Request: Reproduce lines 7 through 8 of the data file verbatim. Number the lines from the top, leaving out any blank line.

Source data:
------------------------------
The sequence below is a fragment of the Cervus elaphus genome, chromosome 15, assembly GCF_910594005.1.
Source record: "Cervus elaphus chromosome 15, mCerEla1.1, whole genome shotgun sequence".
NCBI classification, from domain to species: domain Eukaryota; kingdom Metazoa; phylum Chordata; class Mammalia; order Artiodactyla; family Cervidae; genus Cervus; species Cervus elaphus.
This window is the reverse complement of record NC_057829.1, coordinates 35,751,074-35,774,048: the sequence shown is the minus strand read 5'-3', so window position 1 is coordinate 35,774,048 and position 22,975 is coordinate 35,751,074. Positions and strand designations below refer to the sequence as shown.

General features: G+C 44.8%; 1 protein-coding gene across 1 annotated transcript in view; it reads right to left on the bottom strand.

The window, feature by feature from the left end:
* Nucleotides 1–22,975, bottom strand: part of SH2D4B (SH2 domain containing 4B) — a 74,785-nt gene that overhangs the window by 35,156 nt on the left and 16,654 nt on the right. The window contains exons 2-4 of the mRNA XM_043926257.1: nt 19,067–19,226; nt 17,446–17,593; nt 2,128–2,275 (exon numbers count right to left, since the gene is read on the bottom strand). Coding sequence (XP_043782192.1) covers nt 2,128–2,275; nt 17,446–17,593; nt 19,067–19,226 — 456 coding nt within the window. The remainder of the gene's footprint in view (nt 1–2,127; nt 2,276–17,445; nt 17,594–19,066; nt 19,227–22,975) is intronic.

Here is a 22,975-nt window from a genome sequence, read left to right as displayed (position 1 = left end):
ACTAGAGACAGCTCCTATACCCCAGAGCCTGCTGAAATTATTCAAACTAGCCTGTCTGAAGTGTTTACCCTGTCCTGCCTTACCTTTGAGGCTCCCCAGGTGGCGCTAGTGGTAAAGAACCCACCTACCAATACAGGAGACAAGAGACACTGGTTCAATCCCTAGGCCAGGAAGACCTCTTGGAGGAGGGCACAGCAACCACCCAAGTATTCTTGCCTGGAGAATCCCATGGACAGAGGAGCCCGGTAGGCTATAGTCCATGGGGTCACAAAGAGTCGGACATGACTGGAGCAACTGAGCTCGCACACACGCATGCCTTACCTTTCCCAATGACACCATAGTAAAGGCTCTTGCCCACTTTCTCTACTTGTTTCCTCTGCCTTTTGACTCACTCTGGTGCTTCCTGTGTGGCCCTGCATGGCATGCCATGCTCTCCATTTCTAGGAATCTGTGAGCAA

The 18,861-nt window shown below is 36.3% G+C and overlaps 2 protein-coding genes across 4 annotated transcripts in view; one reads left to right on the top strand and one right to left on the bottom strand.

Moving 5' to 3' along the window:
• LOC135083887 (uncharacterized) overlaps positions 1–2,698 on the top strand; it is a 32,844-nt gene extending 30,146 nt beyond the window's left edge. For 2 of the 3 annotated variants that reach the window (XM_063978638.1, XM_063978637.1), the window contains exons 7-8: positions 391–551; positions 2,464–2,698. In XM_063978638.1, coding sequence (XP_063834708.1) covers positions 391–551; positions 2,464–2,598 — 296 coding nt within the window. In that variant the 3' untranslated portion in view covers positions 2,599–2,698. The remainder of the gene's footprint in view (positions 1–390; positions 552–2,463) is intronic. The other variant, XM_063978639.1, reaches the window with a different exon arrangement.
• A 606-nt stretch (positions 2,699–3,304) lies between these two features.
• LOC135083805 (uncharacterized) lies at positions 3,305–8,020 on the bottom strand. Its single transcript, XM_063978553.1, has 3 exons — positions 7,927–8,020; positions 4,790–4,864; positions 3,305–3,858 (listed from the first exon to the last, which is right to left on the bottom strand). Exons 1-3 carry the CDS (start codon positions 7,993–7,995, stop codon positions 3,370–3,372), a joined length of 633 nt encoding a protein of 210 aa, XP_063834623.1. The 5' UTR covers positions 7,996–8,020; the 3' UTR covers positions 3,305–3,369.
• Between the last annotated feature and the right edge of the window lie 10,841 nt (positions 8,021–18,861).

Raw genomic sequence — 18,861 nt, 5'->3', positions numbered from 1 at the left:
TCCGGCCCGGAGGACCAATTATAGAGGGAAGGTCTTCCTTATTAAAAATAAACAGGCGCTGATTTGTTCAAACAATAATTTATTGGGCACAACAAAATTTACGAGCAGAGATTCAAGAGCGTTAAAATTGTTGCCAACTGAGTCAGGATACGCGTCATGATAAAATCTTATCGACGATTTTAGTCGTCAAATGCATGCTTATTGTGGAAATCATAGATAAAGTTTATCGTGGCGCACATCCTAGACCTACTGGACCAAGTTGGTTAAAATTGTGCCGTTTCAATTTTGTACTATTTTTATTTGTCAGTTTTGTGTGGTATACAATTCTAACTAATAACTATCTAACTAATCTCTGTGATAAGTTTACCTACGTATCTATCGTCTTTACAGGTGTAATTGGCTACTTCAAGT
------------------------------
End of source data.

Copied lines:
* Nucleotides 1–22,975, bottom strand: part of SH2D4B (SH2 domain containing 4B) — a 74,785-nt gene that overhangs the window by 35,156 nt on the left and 16,654 nt on the right. The window contains exons 2-4 of the mRNA XM_043926257.1: nt 19,067–19,226; nt 17,446–17,593; nt 2,128–2,275 (exon numbers count right to left, since the gene is read on the bottom strand). Coding sequence (XP_043782192.1) covers nt 2,128–2,275; nt 17,446–17,593; nt 19,067–19,226 — 456 coding nt within the window. The remainder of the gene's footprint in view (nt 1–2,127; nt 2,276–17,445; nt 17,594–19,066; nt 19,227–22,975) is intronic.

Here is a 22,975-nt window from a genome sequence, read left to right as displayed (position 1 = left end):